It’s a sedative drink made from the root of the Kava plant and water, generally used for de-stressing, anxiety, sickness, weight loss – and because it is significantly cheaper than alcohol.

Read on » Kava: A tradition, a business, and a problem

Celebrating Culture: Vanuatu Cultural Centre creating pride in the community

By Harriet Harvey

The much loved Vanuatu Cultural Centre. Picture by: Jane Mahoney

The much loved Vanuatu Cultural Centre. Picture by: Jane Mahoney

Edgar Hinge works at the national cultural centre as a tour guide and he believes it is a great step in protecting and teaching Vanuatu’s history.

“There was a very big demand to build a cultural centre and National Museum in Vanuatu to promote and revive it well,” says Mr Hinge.

Read on » Celebrating Culture: Vanuatu Cultural Centre creating pride in the community

The future of news in Vanuatu

By Danielle Veivers

Vanuatu VillageIncreasing internet and social media use is forcing newspapers in Vanuatu to consider the future of communication.

The tradition of “coconut radio” in the villages, the mysterious and rapid transmission of news by word-of-mouth-and-thought, is taking up new electronic forms.

Vanuatu has 260 000 people, the Ni-Vanuatu, of whom 70% live in remote village communities on the 83 islands – with only five of those islands regularly receiving a delivery of hard copy newspapers.

Read on » The future of news in Vanuatu

Vanuatu’s optimism about media and freedom in fourth decade of independence

By Jaleesa Simpson and Emma Clarke

Media workers in Vanuatu say they are upsetting the usual story of a small developing country, by getting more freedom of information, not less – though it has never been easy.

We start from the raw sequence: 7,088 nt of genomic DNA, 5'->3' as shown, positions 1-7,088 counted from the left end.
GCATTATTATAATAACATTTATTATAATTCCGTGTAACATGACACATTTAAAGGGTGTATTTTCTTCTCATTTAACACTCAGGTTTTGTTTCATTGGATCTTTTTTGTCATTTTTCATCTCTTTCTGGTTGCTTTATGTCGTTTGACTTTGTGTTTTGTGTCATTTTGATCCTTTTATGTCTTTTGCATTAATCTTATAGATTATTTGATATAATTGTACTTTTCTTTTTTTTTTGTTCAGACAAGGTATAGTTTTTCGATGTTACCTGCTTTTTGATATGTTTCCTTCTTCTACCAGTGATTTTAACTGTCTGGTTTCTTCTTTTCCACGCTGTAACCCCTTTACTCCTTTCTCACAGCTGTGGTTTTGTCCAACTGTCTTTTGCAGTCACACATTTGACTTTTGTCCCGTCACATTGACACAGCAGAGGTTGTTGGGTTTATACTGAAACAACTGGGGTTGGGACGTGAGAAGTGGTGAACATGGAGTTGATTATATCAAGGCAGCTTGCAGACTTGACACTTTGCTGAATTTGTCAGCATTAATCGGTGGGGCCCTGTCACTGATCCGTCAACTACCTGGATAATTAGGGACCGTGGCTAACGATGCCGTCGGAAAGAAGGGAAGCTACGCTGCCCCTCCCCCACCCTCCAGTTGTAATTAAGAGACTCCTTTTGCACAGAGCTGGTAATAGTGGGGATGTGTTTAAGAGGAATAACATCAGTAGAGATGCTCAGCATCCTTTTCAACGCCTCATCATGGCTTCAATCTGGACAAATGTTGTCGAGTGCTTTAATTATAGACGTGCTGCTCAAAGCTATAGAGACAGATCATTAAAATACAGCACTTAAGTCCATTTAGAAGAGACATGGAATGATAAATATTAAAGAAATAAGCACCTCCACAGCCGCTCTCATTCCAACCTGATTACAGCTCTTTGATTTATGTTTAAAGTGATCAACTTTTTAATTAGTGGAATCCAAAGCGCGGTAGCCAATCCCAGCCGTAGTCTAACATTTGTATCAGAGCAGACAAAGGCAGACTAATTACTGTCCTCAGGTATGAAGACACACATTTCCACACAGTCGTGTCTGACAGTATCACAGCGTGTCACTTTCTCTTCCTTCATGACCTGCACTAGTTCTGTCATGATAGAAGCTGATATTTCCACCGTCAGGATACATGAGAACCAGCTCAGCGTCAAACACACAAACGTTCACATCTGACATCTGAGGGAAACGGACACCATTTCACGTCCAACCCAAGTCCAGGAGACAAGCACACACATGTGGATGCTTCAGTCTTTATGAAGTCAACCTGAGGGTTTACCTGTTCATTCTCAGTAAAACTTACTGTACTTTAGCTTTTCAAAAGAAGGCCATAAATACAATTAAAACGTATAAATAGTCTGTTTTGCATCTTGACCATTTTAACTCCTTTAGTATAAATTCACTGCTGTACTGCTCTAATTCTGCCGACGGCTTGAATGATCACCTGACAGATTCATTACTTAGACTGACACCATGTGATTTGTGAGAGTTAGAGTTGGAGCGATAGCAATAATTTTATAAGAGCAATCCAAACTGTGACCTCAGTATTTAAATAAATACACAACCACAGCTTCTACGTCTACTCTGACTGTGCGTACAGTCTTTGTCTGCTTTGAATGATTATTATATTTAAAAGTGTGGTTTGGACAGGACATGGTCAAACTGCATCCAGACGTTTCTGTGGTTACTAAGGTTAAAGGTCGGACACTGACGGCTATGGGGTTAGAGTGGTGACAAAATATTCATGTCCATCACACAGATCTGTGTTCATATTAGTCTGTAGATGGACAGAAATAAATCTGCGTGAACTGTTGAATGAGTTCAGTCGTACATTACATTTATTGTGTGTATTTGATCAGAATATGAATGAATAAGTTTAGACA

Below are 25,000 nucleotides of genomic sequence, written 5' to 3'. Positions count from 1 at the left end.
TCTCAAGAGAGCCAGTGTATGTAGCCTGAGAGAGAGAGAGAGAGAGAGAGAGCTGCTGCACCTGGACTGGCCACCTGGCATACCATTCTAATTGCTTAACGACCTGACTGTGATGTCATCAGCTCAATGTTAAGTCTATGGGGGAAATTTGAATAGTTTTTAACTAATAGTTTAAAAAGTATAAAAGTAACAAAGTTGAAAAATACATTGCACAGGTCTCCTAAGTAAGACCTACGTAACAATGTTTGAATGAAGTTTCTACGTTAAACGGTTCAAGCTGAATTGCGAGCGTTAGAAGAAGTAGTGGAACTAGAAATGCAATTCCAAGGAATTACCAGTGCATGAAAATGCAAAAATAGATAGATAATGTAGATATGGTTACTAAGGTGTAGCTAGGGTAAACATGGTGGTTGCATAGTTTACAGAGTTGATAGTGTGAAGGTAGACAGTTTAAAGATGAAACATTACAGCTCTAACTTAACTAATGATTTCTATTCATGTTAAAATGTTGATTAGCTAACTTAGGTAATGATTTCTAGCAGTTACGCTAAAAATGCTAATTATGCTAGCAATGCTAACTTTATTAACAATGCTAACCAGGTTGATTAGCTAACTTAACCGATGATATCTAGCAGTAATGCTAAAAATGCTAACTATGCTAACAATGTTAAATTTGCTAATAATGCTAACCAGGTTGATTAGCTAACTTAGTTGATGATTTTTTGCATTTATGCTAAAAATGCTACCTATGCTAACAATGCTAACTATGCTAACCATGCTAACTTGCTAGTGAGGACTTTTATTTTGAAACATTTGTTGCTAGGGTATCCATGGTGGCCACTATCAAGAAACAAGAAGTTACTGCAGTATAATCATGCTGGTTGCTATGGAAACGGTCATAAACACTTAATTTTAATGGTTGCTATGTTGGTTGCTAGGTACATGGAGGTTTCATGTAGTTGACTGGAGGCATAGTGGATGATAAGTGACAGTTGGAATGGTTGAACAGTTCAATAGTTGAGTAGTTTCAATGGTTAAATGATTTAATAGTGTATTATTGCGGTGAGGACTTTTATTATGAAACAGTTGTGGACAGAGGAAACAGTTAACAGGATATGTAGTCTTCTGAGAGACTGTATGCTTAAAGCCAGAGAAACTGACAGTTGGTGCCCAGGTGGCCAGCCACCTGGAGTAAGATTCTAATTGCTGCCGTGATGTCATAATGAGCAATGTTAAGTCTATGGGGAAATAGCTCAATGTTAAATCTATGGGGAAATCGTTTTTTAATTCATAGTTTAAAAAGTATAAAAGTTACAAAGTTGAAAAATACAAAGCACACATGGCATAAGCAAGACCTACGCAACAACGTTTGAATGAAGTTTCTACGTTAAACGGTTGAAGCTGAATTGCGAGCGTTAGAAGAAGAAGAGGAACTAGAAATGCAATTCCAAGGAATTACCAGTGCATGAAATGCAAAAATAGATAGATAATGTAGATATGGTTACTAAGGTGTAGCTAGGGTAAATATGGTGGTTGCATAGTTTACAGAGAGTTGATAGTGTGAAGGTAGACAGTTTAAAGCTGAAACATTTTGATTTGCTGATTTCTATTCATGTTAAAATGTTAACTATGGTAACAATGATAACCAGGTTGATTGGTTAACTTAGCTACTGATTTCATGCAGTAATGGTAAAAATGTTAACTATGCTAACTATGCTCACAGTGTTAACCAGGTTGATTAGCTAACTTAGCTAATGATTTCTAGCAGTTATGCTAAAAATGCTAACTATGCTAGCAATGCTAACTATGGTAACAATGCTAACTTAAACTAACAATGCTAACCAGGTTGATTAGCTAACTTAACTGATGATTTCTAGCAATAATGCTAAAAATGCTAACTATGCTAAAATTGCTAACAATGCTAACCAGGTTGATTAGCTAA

With over 80 islands comprising that Pacific state, independent since 1980, the media industry is needing to work on creative and cost effective ways to broaden their reach to as much of the population as possible.

Read on » Vanuatu’s optimism about media and freedom in fourth decade of independence

Good cops’ challenge: Keeping the peace in Port Vila

By Emma Clarke

Central Police Station, Port Vila

Central Police Station, Port Vila

Hidden behind the cruise liner docks, the paper flower leis and abundance of bars, Vanuatu’s Port Vila has a shadow under its sun.

Outside on the streets, masses of mostly-Australian tourists mingle with locals in a potentially potent combination as a rapidly increasing crime rate has resources stretched to their limits and police severely concerned.

Read on » Good cops’ challenge: Keeping the peace in Port Vila

Cruising to paradise: big ships to transform the Pacific holiday business

By Danielle Veivers

Danielle Veivers talks about the cruise industry in the South Pacific.

Danielle Veivers, QUT News

The great boom around the world in ocean cruises has definitely not left out the South Pacific, where cruising has been part of the travel scene for several decades.

In New Caledonia, industry leaders are focused on ensuring they get a fair share of the benefits from the huge growth in cruises.

The world wide market has jumped up from three million people going to sea in luxury in 1990, to 21.5 million this year, now still expanding at seven per cent a year, according to figures from a leading analyst Cruise Market Watch.

Read on » Cruising to paradise: big ships to transform the Pacific holiday business